• speaking of docbook the XSL stylesheet for Docbook used to have a complex testsuite that checked that the output was what it was supposed to be; now they weren’t really comprehensive and indeed at least one bug was missed by the testsuite in the whole 1.74 series. Starting from 1.75 the new testsuite should probably be tighter and support more than just one XSLT engine… the problem is that upstream doesn’t seem to have described the testing procedure anywhere, and I haven’t figured out how it works yet, with the result that the testsuite is now restricted in the ebuilds (with a test USE flag that is not masked, I already filed an enhancement request for Portage to handle this case).

At this point what I’m brought to wonder is: how harsh should we be on the packages with flawed, broken, or incomplete testsuites? Should they be kept in package.mask? Should they not reach stable? The stable-stopper for this kind of problems used to be Ferris, and it’s one reason I’m really going to miss him badly. On the other hand it seems like a few other arch team members started applying the same strictness, which I don’t dislike at all (although it’s now keeping libtool-2.2 from going stable, and with that PulseAudio as well). But what about the packages that already fail in stable? What about the packages failing because of mistakes in the testsuites?

There are also arch-specific issues, for instance I remember some time ago Linux-PAM requiring a newer glibc than it was available on some arches for its testsuite to proceed correctly… the running logic of PAM, though, seemed to work fine beside the test. What should have been the correct approach? Make the whole of Linux-PAM depend on the new glibc, making it unusable by some arches, or just the tests? I decided for the tests, because the new version was really needed, but on a pure policy point of view I’m not sure if it was the right step.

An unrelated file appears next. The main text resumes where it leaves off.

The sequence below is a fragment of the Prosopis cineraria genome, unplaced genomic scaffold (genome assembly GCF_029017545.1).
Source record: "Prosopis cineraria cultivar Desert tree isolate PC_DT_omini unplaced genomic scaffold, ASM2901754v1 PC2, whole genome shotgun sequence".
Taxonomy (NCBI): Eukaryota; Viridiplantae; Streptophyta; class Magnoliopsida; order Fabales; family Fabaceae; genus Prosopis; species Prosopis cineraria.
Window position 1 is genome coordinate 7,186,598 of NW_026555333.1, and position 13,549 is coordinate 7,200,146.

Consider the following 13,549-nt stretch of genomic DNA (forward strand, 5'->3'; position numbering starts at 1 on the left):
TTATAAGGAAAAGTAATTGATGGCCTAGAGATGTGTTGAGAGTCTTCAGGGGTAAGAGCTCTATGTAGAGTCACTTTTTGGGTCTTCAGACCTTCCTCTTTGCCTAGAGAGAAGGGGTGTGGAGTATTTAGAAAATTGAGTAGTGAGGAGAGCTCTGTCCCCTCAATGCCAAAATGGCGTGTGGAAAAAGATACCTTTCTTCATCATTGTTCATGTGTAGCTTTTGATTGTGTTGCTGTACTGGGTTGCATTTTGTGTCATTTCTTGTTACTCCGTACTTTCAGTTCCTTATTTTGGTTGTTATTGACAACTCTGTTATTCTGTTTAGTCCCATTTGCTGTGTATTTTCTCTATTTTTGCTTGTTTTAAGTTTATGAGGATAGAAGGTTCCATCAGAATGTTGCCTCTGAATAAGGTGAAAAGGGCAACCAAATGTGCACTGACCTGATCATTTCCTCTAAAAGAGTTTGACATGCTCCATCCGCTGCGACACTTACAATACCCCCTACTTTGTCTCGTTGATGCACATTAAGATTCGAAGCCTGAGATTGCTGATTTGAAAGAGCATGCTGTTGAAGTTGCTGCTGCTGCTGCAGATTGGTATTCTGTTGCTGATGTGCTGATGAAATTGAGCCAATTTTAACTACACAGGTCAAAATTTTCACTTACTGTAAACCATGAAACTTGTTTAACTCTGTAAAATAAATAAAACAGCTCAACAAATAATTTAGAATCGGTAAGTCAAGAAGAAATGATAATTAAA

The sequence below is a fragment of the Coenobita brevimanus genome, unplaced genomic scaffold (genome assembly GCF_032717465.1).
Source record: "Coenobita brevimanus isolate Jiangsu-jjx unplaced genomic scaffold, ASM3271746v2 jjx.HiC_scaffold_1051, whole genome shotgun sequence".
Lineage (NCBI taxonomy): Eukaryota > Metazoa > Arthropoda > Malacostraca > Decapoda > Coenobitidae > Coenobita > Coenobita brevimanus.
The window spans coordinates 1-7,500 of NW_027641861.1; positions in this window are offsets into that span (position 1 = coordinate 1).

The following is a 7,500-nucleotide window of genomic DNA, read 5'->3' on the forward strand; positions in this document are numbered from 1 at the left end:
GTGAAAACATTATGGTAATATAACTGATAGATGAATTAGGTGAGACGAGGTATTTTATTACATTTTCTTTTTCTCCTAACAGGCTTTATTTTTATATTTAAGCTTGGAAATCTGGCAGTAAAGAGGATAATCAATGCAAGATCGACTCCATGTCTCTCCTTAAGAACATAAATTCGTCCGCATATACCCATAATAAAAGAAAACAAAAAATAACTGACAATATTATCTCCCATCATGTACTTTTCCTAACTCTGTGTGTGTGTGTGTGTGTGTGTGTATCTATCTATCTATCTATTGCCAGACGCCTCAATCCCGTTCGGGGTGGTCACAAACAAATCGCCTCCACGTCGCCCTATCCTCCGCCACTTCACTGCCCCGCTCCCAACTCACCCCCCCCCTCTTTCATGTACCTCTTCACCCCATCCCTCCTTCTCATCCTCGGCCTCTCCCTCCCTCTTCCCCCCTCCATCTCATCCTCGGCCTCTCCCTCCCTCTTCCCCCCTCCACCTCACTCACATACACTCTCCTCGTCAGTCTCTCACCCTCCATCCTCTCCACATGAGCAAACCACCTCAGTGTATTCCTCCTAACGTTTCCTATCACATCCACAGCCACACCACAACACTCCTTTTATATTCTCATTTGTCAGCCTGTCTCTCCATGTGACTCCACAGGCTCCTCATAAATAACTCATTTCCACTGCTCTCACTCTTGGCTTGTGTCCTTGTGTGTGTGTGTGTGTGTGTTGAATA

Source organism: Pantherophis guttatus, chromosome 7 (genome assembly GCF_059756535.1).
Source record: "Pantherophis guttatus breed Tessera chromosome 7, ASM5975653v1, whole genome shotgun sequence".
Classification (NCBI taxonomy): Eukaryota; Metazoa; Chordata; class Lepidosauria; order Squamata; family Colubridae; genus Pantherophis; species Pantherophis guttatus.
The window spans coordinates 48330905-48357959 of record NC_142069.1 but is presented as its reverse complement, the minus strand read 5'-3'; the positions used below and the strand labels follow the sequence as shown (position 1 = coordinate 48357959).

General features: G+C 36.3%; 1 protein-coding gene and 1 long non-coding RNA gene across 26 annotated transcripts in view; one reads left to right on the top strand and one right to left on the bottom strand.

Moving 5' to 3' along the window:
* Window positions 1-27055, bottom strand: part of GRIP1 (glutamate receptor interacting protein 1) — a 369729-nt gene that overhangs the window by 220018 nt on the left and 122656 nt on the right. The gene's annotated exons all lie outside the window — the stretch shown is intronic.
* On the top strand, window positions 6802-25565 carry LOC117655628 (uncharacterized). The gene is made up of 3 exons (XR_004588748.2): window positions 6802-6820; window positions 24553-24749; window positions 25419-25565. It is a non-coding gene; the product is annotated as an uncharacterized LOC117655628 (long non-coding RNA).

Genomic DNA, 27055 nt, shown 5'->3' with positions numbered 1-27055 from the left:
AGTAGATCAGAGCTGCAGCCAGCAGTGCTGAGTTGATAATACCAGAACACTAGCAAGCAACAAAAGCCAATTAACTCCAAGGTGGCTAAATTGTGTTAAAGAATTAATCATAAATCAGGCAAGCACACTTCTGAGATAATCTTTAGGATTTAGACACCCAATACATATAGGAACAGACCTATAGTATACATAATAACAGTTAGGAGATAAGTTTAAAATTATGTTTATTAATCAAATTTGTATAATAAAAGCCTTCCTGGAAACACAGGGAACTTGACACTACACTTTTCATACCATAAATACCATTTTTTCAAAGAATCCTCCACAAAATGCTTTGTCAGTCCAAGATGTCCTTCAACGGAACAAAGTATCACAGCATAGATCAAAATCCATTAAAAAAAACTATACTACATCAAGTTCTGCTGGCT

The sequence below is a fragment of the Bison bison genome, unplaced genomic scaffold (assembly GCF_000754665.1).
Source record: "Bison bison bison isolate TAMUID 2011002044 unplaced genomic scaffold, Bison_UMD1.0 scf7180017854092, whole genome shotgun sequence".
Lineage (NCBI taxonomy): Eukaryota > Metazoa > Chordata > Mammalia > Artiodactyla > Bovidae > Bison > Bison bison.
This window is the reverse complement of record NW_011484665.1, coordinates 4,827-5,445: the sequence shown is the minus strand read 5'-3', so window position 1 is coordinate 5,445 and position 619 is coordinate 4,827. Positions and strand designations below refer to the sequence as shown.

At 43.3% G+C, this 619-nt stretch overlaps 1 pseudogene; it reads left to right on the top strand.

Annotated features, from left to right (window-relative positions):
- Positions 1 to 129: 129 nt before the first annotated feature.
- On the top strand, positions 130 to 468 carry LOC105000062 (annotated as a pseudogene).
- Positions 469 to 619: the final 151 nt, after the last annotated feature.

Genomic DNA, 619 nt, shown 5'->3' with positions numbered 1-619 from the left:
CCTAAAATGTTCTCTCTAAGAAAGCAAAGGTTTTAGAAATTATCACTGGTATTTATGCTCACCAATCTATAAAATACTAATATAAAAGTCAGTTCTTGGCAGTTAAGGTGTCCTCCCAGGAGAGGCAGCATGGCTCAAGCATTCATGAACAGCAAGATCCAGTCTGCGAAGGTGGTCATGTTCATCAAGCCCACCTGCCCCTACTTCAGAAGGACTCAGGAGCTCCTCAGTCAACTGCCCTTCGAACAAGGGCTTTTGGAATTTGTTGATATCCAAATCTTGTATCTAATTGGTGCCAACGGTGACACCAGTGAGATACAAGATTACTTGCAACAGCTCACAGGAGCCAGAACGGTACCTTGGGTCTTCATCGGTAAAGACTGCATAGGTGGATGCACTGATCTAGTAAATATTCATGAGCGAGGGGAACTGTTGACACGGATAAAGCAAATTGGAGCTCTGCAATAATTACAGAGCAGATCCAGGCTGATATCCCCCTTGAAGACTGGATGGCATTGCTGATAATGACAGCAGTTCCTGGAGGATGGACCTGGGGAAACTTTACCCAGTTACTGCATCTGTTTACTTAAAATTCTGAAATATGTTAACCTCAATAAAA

I guess the only thing I can add here is, once again, if you need to restrict or skip tests, keep the bug open, so that people will know that the problem has only been worked around and not properly fixed. And maintainers, always remember to run the testsuites of your packages when bumping, patching or otherwise changing your packages. Please!

Comments 1
  1. You can’t force projects to write tests. There are also those that believe that tests are primarily for the developers to run, not the users.Having said that, tests played an extremely important part in my getting jruby to work properly. I wasn’t using it to the extent that I would have realised it was broken otherwise. Some tests did fail because they were badly written. I patched them up and sent the patch upstream. Sometimes we need to patch them up just to make them work properly under Portage. That’s fair enough. It would be nice if we could always just name certain tests to skip instead of having to patch but there are too many test frameworks out there.

Leave a Reply

This site uses Akismet to reduce spam. Learn how your comment data is processed.